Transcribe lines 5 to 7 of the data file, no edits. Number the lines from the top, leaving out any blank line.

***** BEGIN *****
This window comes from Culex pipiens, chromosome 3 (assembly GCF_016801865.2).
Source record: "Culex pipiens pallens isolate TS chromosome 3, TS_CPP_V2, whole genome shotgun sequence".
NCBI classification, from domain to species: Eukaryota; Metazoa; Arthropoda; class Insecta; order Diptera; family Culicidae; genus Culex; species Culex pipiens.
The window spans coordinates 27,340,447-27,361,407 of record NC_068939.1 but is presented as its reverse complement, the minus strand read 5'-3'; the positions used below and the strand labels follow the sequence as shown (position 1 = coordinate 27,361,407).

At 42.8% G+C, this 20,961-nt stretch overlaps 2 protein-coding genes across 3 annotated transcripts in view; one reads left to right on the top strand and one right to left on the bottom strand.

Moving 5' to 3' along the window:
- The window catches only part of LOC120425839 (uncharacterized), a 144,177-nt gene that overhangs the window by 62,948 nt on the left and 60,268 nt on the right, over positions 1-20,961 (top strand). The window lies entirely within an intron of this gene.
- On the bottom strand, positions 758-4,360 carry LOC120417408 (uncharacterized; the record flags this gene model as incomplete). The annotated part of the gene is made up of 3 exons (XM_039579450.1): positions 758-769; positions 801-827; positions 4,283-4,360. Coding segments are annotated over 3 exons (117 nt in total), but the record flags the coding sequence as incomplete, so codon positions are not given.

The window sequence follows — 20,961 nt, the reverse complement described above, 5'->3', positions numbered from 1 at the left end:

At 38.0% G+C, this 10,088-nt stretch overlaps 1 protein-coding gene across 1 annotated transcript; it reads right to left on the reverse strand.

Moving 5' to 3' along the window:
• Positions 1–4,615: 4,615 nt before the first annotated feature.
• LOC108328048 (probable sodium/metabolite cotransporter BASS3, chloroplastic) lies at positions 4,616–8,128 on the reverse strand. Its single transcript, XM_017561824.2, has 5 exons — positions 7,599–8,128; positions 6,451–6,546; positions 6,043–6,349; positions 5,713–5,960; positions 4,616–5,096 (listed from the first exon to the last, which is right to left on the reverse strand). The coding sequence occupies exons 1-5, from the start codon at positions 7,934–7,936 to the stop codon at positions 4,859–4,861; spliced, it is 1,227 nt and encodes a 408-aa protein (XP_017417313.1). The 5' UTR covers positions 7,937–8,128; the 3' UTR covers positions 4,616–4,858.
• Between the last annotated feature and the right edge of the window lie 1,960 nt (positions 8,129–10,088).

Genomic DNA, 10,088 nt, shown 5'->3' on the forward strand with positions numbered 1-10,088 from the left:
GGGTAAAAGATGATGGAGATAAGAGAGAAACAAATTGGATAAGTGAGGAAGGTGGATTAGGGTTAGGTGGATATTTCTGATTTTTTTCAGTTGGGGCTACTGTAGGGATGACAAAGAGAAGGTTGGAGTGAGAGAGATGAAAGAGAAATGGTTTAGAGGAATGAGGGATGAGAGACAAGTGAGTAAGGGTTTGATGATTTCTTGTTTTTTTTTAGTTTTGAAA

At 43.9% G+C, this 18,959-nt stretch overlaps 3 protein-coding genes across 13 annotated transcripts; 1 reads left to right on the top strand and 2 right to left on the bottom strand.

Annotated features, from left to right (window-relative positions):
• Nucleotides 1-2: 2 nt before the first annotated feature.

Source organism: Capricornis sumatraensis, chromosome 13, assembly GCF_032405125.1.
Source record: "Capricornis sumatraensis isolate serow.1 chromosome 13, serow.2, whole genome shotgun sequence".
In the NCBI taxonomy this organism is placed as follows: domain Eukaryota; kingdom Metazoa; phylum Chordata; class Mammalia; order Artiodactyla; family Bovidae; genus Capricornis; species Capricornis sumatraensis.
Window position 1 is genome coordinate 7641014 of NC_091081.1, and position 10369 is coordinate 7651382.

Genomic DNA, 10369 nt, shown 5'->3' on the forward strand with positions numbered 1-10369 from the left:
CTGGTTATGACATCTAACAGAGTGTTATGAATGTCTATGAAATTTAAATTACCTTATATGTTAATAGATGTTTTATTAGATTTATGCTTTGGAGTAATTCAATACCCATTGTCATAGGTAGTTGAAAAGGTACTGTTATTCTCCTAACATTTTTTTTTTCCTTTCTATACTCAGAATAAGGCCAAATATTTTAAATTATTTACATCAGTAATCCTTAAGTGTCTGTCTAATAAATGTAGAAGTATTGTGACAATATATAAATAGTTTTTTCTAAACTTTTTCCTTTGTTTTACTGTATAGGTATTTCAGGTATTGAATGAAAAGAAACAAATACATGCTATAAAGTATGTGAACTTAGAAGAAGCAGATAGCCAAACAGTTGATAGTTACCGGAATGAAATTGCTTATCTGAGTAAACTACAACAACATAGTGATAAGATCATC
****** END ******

At 42.8% G+C, this 20,961-nt stretch overlaps 2 protein-coding genes across 3 annotated transcripts in view; one reads left to right on the top strand and one right to left on the bottom strand.

Moving 5' to 3' along the window:
- The window catches only part of LOC120425839 (uncharacterized), a 144,177-nt gene that overhangs the window by 62,948 nt on the left and 60,268 nt on the right, over positions 1-20,961 (top strand). The window lies entirely within an intron of this gene.